Targeting learning and memory systems to promote neural repair after stroke may also have its dark side. One intriguing possibility is that activating an enhanced plasticity state in the adult after stroke may interfere with that most plastic of brain activities, learning and memory. An example of this is in the recently published effects of one major neural repair strategy, digestion of glial inhibitory molecules. Chondroitin sulfate proteoglycans (CSPGs) are extracellular glial axonal growth inhibitors that are an emerging target for neural repair in stroke. Delivery of the degradative enzyme chondroitinase ABC produces widespread removal of an active moiety in CSPGs even with single injections, and produces axonal sprouting and recovery in CNS lesions. CSPGs form the perineuronal net around neurons in the adult (Galtrey and Fawcett, 2007). Forming the peri-neuronal net is a process that leads to the mature adult brain state (Pizzorusso et al., 2002), and perineuronal nets are important for stable representation of long-term memories (Gogolla et al., 2009). It is possible that a neural repair therapy such as chondroitinase may not only allow, say, axonal sprouting in motor circuits and improved arm control after stroke, but have an “on-target effect” like disruption of stable encoding or retrieval of memories.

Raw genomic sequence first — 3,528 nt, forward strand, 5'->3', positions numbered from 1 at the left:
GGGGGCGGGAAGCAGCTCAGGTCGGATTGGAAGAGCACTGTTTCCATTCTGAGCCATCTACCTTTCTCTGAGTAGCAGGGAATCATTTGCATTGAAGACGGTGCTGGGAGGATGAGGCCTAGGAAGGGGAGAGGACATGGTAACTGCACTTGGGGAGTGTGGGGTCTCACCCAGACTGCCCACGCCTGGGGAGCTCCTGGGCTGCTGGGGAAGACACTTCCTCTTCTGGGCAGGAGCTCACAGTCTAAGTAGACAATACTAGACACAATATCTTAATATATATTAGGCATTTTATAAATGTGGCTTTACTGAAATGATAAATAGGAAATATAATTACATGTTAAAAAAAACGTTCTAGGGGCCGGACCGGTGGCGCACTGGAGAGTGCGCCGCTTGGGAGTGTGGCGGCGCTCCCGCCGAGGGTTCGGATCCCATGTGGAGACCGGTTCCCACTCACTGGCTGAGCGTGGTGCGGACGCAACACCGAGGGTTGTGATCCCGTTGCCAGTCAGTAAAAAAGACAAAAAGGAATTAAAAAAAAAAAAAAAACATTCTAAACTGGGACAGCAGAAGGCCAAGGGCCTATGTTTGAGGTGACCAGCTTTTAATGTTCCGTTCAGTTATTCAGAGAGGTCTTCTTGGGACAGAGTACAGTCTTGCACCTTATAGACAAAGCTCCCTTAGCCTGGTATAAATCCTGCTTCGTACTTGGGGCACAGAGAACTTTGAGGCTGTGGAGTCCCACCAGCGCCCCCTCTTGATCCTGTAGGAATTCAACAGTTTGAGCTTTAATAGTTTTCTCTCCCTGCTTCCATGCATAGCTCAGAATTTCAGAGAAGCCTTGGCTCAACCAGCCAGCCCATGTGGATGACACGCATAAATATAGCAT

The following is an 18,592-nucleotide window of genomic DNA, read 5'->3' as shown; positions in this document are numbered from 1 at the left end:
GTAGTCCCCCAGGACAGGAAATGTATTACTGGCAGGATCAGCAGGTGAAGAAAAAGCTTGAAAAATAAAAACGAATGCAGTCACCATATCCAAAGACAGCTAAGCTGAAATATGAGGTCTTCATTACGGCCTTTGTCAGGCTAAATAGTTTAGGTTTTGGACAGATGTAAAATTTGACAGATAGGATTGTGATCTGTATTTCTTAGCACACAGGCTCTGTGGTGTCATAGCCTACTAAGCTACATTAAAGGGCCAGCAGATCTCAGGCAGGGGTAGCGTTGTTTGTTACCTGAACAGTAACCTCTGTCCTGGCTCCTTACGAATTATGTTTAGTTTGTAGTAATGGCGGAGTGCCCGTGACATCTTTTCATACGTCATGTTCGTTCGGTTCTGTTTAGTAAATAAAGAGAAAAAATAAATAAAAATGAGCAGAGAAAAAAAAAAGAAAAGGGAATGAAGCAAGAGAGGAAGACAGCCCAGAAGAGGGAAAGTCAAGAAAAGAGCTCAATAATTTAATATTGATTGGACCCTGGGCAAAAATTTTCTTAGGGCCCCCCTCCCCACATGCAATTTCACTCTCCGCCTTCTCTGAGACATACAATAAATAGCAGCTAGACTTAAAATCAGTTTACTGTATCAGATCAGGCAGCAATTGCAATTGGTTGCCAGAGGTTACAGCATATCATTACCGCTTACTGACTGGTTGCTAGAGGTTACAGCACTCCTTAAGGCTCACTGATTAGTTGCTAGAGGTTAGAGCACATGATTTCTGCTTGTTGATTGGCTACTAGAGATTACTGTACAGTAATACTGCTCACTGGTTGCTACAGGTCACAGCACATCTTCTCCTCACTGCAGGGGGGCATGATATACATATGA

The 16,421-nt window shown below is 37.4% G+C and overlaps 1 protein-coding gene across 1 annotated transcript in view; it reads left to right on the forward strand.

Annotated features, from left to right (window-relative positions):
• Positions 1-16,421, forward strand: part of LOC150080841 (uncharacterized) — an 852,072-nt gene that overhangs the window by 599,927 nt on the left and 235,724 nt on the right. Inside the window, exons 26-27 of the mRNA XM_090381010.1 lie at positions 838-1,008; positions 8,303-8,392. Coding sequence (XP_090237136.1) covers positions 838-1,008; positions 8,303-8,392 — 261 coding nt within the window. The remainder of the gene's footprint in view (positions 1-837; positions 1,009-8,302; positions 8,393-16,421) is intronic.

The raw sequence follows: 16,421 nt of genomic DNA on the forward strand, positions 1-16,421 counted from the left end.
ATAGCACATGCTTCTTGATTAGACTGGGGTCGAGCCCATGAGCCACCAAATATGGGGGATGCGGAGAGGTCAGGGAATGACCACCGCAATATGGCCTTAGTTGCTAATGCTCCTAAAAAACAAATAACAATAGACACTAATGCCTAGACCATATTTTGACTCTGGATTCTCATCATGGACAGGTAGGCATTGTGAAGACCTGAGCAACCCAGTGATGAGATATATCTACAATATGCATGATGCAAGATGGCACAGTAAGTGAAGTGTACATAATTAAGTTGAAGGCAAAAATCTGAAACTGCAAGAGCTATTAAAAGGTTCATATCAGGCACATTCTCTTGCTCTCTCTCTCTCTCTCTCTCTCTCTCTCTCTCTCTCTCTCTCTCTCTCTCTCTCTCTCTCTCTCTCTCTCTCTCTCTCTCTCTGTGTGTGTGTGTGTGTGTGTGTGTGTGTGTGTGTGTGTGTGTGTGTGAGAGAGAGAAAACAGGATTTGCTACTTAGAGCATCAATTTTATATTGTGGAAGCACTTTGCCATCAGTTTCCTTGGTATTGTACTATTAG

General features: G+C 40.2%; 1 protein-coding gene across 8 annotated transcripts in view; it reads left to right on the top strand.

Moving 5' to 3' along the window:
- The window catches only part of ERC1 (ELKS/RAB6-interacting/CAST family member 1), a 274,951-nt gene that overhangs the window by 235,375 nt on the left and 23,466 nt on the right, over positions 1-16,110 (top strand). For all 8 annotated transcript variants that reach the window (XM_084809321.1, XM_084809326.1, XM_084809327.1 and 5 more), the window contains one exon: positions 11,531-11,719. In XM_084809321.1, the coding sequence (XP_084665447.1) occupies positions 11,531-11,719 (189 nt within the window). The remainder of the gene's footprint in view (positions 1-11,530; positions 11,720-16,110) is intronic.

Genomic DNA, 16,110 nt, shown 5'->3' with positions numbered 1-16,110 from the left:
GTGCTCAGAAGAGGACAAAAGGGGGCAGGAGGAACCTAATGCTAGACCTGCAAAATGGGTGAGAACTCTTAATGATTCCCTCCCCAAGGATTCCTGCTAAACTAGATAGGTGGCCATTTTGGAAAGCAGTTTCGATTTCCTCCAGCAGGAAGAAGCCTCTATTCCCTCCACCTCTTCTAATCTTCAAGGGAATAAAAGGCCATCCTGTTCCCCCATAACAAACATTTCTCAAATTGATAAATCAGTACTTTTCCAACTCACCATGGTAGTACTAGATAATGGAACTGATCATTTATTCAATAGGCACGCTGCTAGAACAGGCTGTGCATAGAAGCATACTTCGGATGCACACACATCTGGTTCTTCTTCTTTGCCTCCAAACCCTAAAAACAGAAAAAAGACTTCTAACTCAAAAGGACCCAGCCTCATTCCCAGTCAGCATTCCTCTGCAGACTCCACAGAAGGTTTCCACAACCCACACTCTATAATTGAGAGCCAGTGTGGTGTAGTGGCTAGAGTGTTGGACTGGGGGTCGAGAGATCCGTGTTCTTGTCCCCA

The active promotion of neural repair after stroke may necessitate combination therapies. Data from initial spinal cord injury studies and axonal sprouting studies in optic nerve and stroke injury models indicates that it is not enough to simply block an axonal growth inhibitory system, such as the NogoA system (Benowitz and Carmichael, 2010). Adult neurons fail to regenerate appreciably, even with a more permissive environment, because they are not in a “growth state”. The Benowitz lab has been a pioneer in this concept of delivering combinatorial treatments that both block axonal sprouting and induce a neuronal growth state. Inosine activates the kinase Mst3b and, in combination with a Nogo antagonist, markedly enhances axonal sprouting in the denervated cervical spinal cord (Zai et al., 2009). This activation of a neuronal growth state may resemble in some aspects placing an adult neuron into a more embryonic growth condition (Benowitz and Carmichael, 2010). It is possible that behavioral activity paradigms may substitute for the “growth induction” drug. Increased behavioral activity either generally, as in environmental enrichment, or specifically, as in forced use of the affected limb, have a dose response, timing and brain region-specific effect on neuronal plasticity and behavioral recovery in stroke and CNS lesions (Farell et al., 2005; Conner et al., 2005; Kleim and Jones, 2008). These behaviors specifically activate motor circuits (Ferezou et al., 2007) that are affected in stroke. It is likely that the effect of the behaviors is mediated in part by local release of growth factors such as BDNF (Neeper et al., 1996) in the active and reorganizing areas with skilled reach and the running and other stimuli of environmental enrichment.